New York Giants: Time to Start Being Realistic
Even after a loss in each of the first four weeks of the 2013 season, the New York Giants were still floating on a life preserver graciously and undeservedly tossed out to them by the NFC East. With a win and a Dallas Cowboys loss in Week 5, the Giants could have been miraculously just one game out of first place. The Cowboys did their part, but falling into place with the theme of their disaster of a season, New York squandered the golden opportunity that had been presented to them.
Now, about a third of the way through the season and no wins to their name, the Giants are still merely two games out of first place. On paper, their season has a pulse. On the field, they’re buried six feet under. The only life the Giants have has been conjured up by fans suffering from distorted illusions. With the help of ESPN’s Stats & Info Department, allow me to lay out the facts that can only be described as horror-movie disturbing.
The Giants are 0-5 for the first time in a non-strike year since 1979. They’ve been outscored by 100 points in those five games. The Giants are just the third team in history to allow 30 or more points in each of their first five games. The 182 points they’ve surrendered is the fifth-most in NFL history through the first five games. Eli Manning has thrown 12 interceptions compared to just eight touchdowns. As a team, the Giants have turned the ball over 20 times, which means they are on pace for 64 total turnovers by season’s end. The NFL record for turnovers in a single season is 63 by the 1978 San Francisco 49ers.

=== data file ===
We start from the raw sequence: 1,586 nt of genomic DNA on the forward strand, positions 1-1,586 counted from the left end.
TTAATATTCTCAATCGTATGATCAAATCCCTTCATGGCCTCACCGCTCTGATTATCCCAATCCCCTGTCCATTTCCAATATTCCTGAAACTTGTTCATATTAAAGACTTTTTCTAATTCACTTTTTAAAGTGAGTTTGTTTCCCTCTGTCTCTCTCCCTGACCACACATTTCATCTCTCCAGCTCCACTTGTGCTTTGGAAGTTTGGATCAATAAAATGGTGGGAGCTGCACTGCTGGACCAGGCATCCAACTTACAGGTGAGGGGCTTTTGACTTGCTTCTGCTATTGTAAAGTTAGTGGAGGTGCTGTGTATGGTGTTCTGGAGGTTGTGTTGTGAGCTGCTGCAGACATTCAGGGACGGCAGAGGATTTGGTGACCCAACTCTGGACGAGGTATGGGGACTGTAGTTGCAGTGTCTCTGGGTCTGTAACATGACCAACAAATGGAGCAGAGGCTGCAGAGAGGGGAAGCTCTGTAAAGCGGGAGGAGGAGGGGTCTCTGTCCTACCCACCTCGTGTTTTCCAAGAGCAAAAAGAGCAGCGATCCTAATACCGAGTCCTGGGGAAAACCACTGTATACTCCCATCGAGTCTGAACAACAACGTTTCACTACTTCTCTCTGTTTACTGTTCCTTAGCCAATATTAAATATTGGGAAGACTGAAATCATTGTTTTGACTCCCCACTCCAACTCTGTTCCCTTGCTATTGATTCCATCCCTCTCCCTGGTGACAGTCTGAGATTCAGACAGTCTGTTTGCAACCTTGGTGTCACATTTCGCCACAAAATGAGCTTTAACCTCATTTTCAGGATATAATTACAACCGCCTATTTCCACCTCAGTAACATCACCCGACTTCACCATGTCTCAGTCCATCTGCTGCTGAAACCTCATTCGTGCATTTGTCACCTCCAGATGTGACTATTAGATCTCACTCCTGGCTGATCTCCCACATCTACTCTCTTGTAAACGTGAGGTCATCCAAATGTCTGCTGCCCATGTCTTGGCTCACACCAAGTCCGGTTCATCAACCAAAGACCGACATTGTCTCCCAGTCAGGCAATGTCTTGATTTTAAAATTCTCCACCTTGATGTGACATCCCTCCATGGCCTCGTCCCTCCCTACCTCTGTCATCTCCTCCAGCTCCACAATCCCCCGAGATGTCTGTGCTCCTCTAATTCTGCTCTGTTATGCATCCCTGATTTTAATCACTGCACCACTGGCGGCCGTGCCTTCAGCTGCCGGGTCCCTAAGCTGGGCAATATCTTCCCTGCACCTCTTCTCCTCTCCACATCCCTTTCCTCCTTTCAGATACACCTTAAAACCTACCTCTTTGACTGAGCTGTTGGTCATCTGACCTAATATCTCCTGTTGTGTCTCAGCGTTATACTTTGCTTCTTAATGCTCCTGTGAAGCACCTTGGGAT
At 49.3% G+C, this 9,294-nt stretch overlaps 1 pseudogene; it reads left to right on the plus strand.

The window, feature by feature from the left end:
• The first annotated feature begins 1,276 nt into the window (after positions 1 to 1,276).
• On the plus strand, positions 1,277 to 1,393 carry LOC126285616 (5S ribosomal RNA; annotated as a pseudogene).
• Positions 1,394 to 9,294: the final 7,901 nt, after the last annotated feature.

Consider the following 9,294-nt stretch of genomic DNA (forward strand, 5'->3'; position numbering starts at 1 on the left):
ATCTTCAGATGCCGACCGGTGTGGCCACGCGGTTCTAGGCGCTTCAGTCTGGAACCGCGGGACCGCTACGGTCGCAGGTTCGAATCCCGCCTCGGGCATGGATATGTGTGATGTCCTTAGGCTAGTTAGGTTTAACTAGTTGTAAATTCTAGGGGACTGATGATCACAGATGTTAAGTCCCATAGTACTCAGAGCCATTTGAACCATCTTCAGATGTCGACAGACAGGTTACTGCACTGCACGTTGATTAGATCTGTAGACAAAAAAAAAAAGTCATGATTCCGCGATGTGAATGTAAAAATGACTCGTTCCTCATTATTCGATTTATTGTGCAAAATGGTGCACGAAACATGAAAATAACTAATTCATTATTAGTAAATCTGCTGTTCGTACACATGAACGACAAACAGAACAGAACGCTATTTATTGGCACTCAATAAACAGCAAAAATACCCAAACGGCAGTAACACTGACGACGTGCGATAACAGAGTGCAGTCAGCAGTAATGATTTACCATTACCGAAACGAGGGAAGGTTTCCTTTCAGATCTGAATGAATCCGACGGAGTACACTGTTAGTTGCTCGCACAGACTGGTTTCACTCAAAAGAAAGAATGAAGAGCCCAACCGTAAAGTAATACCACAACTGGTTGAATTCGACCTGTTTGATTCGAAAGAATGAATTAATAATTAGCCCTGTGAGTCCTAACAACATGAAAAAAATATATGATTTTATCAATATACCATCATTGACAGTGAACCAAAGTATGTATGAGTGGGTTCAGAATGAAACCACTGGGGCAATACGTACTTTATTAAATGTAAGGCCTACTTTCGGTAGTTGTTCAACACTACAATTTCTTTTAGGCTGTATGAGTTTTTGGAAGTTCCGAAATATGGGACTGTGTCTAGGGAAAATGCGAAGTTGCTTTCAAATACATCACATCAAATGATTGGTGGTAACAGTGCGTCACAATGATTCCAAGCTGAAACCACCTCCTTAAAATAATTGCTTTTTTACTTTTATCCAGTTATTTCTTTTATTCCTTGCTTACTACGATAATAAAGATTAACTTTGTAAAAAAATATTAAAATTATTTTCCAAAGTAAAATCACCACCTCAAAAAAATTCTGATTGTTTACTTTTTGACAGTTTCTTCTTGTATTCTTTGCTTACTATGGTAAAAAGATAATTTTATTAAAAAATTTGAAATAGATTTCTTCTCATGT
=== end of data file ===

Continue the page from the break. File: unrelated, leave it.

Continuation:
To quote Kevin Bacon’s opening argument in A Few Good Men: “These are the facts of the case and they are undisputed.”
There is not one person to blame for the team’s failures. Responsibility should be dished out to everyone from general manager Jerry Reese to the coaching staff to the players. This team has been a complete and utter embarrassment from top to bottom. The most sleep-depriving notion about this season’s nose-dive is that the Giants are just two years removed from a Super Bowl victory. There are countless players and coaches on this year’s roster who also played an integral role in winning a championship (if not two).
A season that continues along this road can only mean one thing: change. The process of dissecting and dismantling the coaching staff will probably not come until the end of the season, but we could be watching the final year for offensive coordinator Kevin Gilbride, defensive coordinator Perry Fewell and who knows, maybe even Tom Coughlin, whose job was thought to be untouchable just a few months ago.
The Giants are not mathematically eliminated from playoff contention. However, with the way they have played to this point, it’s hard to imagine the Giants beating anyone. If the Denver Broncos are the NFL’s Mona Lisa, that would make the Giants a crayon-crafted drawing barely suitable for a refrigerator.
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